The Annals of Applied Statistics

Linking lung airway structure to pulmonary function via composite bridge regression

Kun Chen, Eric A. Hoffman, Indu Seetharaman, Feiran Jiao, Ching-Long Lin, and Kung-Sik Chan

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The human lung airway is a complex inverted tree-like structure. Detailed airway measurements can be extracted from MDCT-scanned lung images, such as segmental wall thickness, airway diameter, parent-child branch angles, etc. The wealth of lung airway data provides a unique opportunity for advancing our understanding of the fundamental structure-function relationships within the lung. An important problem is to construct and identify important lung airway features in normal subjects and connect these to standardized pulmonary function test results such as FEV1%. Among other things, the problem is complicated by the fact that a particular airway feature may be an important (relevant) predictor only when it pertains to segments of certain generations. Thus, the key is an efficient, consistent method for simultaneously conducting group selection (lung airway feature types) and within-group variable selection (airway generations), i.e., bi-level selection. Here we streamline a comprehensive procedure to process the lung airway data via imputation, normalization, transformation and groupwise principal component analysis, and then adopt a new composite penalized regression approach for conducting bi-level feature selection. As a prototype of composite penalization, the proposed composite bridge regression method is shown to admit an efficient algorithm, enjoy bi-level oracle properties and outperform several existing methods. We analyze the MDCT lung image data from a cohort of 132 subjects with normal lung function. Our results show that lung function in terms of FEV1% is promoted by having a less dense and more homogeneous lung comprising an airway whose segments enjoy more heterogeneity in wall thicknesses, larger mean diameters, lumen areas and branch angles. These data hold the potential of defining more accurately the “normal” subject population with borderline atypical lung functions that are clearly influenced by many genetic and environmental factors.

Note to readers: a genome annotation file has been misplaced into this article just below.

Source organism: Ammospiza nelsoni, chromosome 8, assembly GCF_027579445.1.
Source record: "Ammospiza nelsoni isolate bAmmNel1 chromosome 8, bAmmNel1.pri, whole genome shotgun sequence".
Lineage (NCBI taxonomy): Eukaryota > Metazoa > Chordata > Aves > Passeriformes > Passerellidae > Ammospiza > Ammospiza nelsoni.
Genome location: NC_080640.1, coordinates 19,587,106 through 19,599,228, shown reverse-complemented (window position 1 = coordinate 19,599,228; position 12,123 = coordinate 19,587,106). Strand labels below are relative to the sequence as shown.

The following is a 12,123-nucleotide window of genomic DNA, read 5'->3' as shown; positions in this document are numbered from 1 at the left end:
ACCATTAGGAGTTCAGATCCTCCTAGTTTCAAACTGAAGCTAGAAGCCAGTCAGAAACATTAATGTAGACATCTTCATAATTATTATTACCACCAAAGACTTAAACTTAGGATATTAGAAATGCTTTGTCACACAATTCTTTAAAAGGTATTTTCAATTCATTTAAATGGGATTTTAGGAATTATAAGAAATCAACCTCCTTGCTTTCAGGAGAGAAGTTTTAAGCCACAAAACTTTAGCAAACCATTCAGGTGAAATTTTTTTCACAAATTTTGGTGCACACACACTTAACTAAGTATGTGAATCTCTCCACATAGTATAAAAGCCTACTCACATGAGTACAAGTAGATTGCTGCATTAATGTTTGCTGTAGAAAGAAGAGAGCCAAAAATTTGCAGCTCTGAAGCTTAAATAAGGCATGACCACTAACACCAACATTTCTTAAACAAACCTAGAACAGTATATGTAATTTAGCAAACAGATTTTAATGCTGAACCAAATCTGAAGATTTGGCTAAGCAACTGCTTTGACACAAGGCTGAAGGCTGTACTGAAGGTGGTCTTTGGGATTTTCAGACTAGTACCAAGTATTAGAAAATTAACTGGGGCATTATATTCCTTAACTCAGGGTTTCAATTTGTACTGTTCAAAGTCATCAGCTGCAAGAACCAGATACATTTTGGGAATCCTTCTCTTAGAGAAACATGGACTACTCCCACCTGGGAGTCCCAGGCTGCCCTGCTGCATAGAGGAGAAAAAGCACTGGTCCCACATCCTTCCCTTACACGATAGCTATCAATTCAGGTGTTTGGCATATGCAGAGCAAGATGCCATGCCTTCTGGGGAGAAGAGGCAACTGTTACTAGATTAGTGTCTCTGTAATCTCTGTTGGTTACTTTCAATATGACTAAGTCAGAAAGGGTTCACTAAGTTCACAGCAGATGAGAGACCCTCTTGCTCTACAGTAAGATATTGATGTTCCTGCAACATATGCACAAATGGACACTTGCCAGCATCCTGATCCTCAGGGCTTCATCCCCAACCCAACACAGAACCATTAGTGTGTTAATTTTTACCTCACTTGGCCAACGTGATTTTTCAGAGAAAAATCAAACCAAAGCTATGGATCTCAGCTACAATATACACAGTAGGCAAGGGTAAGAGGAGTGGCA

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Ann. Appl. Stat., Volume 10, Number 4 (2016), 1880-1906.

Received: January 2015
Revised: April 2016
First available in Project Euclid: 5 January 2017

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Bi-level variable selection composite penalization feature extraction lung airway data pulmonary function tests


Chen, Kun; Hoffman, Eric A.; Seetharaman, Indu; Jiao, Feiran; Lin, Ching-Long; Chan, Kung-Sik. Linking lung airway structure to pulmonary function via composite bridge regression. Ann. Appl. Stat. 10 (2016), no. 4, 1880--1906. doi:10.1214/16-AOAS947.

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Supplemental materials

  • Supplement to“Linking lung airway structure to pulmonary function via composite bridge regression”. We provide the technical details in the theoretical investigation of the proposed method and an additional simulation example to investigate the impact of group size.